The author has done a credible job of defining the research problems. The presentation of the research question plays an extraordinary role in this regard. The researchers appear to have given only moderate attention to former studies that have been carried out in the area of concern. Although they continue to assert that research in this area has been exposed to an increasing degree of attention in the last few years, it is observed that the researchers did not take the liberty of citing any extensive records of these former studies (Lynes and Andrachuk 2008). However, it stands for the research's credit that the few former studies that have been cited in the introductory passages of the paper are fairly recent and therefore provide the study with a significant foundation. Furthermore, since the former studies have been cited before the presentation of the research questions, it would not be incorrect to state that the researchers manage to present a fairly credible context.
"To date, much of the literature concerning the motivations for CSER concentrates on heavy industries such as the mining, chemical and energy sectors; moreover, there is a paucity of research on CSER in the service sector. Although commercial aviation is part of the service sector, it possesses several characteristics similar to those of manufacturing industries, including intense regulation, high entry barriers, high capital costs, and tendencies towards oligopolies. The airline industry thus presents an interesting juxtaposition between these two sectors. Furthermore, air emissions, the largest environmental impact of aircraft, are often excluded from regulatory attempts at controlling environmental impact, thus, demonstrating a need for CSER in the airline sector (Lynes and Andrachuk 2008).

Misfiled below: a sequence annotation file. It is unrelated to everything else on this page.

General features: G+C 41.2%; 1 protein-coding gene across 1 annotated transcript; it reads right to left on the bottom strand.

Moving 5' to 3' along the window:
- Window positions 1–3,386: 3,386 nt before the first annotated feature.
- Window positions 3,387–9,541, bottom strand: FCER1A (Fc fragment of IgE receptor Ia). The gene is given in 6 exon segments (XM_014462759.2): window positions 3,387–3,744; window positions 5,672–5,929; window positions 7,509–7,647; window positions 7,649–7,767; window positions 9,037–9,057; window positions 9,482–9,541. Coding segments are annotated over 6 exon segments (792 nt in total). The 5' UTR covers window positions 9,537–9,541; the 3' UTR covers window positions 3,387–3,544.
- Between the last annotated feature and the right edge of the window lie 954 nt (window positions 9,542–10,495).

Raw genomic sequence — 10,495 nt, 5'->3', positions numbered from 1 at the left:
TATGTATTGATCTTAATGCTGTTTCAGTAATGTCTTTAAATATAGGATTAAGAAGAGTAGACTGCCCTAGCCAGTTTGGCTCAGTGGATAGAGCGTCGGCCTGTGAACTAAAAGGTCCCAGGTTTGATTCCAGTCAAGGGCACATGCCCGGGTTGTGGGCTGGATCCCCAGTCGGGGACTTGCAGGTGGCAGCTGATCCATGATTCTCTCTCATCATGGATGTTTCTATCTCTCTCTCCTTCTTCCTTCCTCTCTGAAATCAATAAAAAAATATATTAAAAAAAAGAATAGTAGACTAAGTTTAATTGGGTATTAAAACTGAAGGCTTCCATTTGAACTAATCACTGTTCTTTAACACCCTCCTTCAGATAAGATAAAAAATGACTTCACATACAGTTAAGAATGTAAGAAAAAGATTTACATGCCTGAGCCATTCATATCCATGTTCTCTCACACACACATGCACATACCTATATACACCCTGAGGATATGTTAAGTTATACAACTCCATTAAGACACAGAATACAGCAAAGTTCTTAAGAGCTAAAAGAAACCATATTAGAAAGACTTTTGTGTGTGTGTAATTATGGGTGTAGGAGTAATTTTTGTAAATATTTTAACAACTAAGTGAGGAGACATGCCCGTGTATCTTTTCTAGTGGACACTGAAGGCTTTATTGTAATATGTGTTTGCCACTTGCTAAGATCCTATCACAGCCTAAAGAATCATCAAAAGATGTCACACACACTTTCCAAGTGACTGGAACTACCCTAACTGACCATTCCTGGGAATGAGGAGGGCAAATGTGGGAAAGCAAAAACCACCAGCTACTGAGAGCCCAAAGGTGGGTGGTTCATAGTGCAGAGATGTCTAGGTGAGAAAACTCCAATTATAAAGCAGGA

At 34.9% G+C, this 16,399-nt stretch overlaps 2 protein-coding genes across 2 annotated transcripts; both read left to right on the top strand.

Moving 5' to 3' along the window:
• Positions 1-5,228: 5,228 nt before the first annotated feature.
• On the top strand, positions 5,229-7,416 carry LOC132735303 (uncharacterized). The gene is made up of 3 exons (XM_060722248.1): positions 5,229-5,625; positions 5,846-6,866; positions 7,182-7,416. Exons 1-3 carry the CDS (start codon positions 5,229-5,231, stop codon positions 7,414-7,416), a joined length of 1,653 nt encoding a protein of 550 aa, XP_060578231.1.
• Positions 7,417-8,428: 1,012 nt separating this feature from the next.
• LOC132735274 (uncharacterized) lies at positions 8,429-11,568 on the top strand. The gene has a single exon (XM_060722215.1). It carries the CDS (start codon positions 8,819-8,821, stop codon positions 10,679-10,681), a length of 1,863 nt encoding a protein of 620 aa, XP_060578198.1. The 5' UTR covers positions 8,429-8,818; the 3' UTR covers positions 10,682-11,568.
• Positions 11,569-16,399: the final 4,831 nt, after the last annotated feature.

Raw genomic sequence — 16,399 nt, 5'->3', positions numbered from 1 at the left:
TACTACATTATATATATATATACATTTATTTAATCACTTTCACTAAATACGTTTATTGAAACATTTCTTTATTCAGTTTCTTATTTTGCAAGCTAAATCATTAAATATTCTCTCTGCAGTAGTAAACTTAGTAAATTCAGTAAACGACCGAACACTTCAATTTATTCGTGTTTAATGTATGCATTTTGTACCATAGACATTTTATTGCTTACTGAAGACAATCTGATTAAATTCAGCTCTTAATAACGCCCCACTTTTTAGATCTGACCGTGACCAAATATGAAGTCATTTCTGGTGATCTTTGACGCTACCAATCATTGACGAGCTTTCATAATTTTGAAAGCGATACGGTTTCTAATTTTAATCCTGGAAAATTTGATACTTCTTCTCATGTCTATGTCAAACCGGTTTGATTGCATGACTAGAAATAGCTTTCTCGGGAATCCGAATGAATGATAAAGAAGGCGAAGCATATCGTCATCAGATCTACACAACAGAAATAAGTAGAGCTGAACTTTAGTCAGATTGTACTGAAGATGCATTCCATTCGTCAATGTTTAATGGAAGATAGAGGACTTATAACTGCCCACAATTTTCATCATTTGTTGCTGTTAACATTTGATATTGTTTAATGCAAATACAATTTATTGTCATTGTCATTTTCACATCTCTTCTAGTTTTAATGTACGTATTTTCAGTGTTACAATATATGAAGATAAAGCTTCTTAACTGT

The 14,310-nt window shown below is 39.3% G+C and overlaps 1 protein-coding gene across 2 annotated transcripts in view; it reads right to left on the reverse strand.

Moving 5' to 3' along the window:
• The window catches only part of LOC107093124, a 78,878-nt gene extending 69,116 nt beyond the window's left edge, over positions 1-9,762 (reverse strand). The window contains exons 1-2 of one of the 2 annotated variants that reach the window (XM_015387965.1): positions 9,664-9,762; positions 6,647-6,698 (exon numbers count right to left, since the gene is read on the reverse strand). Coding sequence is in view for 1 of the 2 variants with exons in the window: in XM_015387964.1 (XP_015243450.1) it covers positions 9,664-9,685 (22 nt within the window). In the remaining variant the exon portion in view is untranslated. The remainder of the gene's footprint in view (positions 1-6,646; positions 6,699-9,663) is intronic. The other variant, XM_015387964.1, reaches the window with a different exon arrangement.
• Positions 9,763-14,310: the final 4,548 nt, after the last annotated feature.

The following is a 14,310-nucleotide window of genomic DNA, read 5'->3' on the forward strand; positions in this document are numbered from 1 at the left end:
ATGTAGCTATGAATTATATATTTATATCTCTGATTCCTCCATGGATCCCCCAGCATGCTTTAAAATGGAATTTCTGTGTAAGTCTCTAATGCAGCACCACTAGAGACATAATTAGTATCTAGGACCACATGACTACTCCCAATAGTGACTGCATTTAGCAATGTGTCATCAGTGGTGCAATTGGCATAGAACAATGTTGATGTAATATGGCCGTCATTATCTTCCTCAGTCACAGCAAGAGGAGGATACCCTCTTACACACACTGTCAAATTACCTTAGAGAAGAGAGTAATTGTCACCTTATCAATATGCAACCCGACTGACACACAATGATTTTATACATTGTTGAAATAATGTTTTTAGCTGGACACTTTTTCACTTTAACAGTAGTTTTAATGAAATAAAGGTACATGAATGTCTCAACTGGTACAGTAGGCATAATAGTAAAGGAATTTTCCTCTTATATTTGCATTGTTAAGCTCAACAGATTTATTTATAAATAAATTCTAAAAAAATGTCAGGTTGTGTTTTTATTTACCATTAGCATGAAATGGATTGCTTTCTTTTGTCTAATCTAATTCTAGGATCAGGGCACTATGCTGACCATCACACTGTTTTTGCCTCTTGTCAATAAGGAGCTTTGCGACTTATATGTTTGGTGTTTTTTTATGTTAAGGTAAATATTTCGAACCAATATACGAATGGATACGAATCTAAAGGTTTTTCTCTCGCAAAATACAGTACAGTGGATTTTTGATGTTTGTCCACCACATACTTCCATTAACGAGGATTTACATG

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If the literature review was to be analyzed in terms of the manner in which it accommodates the current research, it can be observed that the researchers have given a considerably degree of attention to the findings of the former studies in this area. The researchers have presented the precise parts of the former studies that are relatable to the current study. For instance, the highlighting of key CSER variables such as regulatory compliance, voluntary initiatives, accountability, communication and transparency as well as institutionalization of environmental and social issues gives the current study a considerable degree of relevance in the area of research (Lynes and Andrachuk 2008). An example of this can be observed through the researcher's chose to shed light on CSR before moving on to elaborate on CSER. By doing so, the researchers have adequately connected the current study with former studies that gave consideration to CSR instead of CSER. It is essential to highlight at this point that this characteristic of the article allows research article to come across as a reader-friendly article with limited use of jargon and a concern for the degree of awareness that the reader has in this area.